Heidi Foster: 7 tips for planning your retirement
Planning financially for retirement might feel overwhelming.
For some, that feeling is what keeps them from implementing a plan. If you have yet to start planning for your retirement -- make today the day you begin.
1. The earlier you begin, the better.
Time is definitely one of your greatest allies. A person who begins contributing a modest amount to a retirement plan in his or her early 20s could end up on par with someone who contributes much more aggressively but does not start until the mid-30s. Even if you have to start small, start. Whatever amount you can afford to set aside for later, do it -- and let it grow.
If you don't have the luxury of starting young, don't waste time worrying about it. Start now. You'll never again be younger than you are today.
2. Be smart about what you'll need.
While it's true the general cost of living might be less for those who have retired, don't forget, there are other costs to consider. Health care costs, for example, might be greater in retirement simply because you're not as healthy as in your youth. Additionally, you'll want to take inflation into account. If you plan your retirement based on the cost of living and income of your 30s, when you hit your retirement years, you might find you underestimated your needs.
3. Be smart about how long you'll need it.
When Social Security was being developed. In the 1930s, a male retiring in the United States was only expected to live a short time in retirement.
However, the average life expectancy for U.S. citizens has risen steadily throughout the past 50 years.
4. Take advantage of tax-deferred contributions.
Sometimes, people determine how much they can afford to contribute to a retirement account based on their net income, rather than their gross income. You might decide you only can afford $100 less per paycheck, net. Nevertheless, remember that many contributions, like those to your 401(k) for example, you make with pre-tax dollars. Thus, you can afford to contribute more from your gross income and only still "miss" $100 from your net income.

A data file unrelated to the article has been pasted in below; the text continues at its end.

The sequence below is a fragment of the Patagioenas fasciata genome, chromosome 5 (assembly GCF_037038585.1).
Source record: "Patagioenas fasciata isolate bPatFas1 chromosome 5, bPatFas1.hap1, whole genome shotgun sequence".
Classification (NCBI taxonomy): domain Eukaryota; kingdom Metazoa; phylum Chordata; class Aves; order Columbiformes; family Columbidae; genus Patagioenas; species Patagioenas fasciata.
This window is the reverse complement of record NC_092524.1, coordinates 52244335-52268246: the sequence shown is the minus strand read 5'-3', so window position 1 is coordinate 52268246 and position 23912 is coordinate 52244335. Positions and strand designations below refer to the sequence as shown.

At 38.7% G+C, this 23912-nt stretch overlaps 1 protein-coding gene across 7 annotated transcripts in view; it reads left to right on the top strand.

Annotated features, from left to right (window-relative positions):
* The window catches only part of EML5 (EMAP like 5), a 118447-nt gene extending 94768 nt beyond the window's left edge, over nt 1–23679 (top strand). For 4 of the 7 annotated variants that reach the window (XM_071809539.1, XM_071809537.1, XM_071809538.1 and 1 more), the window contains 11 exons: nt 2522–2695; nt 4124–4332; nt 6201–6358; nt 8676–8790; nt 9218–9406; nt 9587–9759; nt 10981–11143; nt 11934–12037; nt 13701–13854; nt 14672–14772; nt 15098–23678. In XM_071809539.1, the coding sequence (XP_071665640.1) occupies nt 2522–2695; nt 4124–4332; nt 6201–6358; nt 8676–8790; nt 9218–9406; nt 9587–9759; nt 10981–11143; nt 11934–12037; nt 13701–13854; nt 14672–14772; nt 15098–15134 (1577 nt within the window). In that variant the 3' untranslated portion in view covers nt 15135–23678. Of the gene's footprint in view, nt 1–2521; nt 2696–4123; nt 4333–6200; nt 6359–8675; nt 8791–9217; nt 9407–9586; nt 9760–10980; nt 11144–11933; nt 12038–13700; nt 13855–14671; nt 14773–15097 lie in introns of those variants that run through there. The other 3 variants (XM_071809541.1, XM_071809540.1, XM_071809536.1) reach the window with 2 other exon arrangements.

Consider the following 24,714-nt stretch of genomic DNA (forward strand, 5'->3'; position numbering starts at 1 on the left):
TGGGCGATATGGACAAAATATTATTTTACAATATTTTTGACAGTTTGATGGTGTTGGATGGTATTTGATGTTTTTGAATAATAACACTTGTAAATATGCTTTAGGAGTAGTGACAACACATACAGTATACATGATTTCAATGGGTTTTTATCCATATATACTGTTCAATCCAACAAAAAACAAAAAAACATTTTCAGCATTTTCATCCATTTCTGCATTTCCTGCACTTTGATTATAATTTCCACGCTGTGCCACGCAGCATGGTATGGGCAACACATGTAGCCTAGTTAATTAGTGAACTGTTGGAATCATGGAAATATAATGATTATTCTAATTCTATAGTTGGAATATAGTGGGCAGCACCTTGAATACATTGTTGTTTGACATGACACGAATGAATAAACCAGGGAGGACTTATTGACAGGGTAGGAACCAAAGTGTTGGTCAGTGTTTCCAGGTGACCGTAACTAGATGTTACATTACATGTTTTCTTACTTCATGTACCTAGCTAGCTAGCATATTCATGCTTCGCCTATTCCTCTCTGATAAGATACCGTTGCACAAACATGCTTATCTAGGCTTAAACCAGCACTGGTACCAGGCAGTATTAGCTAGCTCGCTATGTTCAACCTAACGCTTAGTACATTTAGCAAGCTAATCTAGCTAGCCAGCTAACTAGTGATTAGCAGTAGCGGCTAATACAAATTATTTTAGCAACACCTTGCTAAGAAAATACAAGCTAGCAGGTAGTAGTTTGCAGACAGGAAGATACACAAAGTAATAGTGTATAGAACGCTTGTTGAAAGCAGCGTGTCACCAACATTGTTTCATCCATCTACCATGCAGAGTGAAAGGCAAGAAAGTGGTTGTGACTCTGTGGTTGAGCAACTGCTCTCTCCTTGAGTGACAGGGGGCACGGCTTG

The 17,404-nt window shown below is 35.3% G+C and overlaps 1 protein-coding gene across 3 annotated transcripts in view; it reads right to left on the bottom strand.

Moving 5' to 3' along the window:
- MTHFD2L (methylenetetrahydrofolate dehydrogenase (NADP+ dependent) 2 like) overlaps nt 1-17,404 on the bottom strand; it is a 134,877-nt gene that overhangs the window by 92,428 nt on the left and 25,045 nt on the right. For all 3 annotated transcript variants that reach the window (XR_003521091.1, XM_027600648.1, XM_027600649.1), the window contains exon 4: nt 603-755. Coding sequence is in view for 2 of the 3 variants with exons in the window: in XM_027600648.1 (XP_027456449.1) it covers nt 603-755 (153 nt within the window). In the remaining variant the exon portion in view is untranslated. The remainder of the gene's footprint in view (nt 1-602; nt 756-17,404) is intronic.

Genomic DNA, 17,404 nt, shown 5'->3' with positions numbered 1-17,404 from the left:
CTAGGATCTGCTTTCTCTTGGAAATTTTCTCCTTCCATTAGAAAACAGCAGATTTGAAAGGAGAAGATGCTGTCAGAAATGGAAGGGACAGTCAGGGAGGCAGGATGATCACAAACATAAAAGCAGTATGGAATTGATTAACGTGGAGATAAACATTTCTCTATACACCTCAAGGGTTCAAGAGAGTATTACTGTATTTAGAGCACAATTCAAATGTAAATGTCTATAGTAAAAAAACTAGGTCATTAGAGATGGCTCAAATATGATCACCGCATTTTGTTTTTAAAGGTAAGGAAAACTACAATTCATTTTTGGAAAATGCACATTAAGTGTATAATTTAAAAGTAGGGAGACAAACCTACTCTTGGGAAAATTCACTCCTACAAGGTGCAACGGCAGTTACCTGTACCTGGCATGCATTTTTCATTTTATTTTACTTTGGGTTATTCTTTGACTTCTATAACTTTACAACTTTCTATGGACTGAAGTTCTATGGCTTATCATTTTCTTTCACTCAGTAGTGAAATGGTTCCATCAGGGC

5. Take advantage of matching contributions.
If your employer offers a 401(k) match, take the maximum advantage of it. It's a very positive domino effect. The more you contribute, the more you earn in matching contributions (up to the maximum allowable amount).
Think of it this way -- if your employer offers a 50 percent match, then for every $100 you don't contribute, you're missing $50 in "free money." In essence, you're missing part of your pay. You're also missing the growth potential of that money as well.
6. Trim the fat.
Keep track of your spending for one month. At the end of the month, take a careful look at what you spent. Did it all make sense? Was some frivolous? Taking a close look at exactly where your money is going is often the best way to discover areas that need improvement and ways to adjust your spending habits. Add up all the money you feel you spent unnecessarily, then add that amount to your retirement contribution.
7. Get help.
These retirement tips are intended to help you get started toward, potentially, a more successful retirement. However, they're just that -- a starting point. While it's important to educate yourself and understand your finances, seeking the assistance of a financial professional might be one of the best moves you make.
Heidi Foster is a wealth adviser and investment manager with American Wealth Management and can be reached at www.financialhealth.com, 775-332-7000 or Heidi@financialhealth.com. Securities offered through LPL Financial member FINRA/SIPC. Investment advice offered through American Wealth Management, a registered investment adviser and a separate entity from LPL Financial.
These views are those of the author and should not be construed as investment, tax or legal advice. All information is believed to be from reliable sources; however, we make no representation as to its completeness or accuracy. If assistance or further information is needed, the reader is advised to engage the services of a competent professional.
This month's Reno Gazette-Journal personal finance series explores employer retirement plans. Each Friday, one of three local experts "" Steven Anderson, first vice president/financial consultant for RBC Wealth Management; Heidi Foster, wealth adviser and investment manager for American Wealth Management; and Raymond Gonzalez, first vice president/investment for Wells Fargo "" will address a facet of how best to manage your retirement investments. Topics for discussion always are welcome. Please e-mail business editor Lauren Gustus at email@example.com.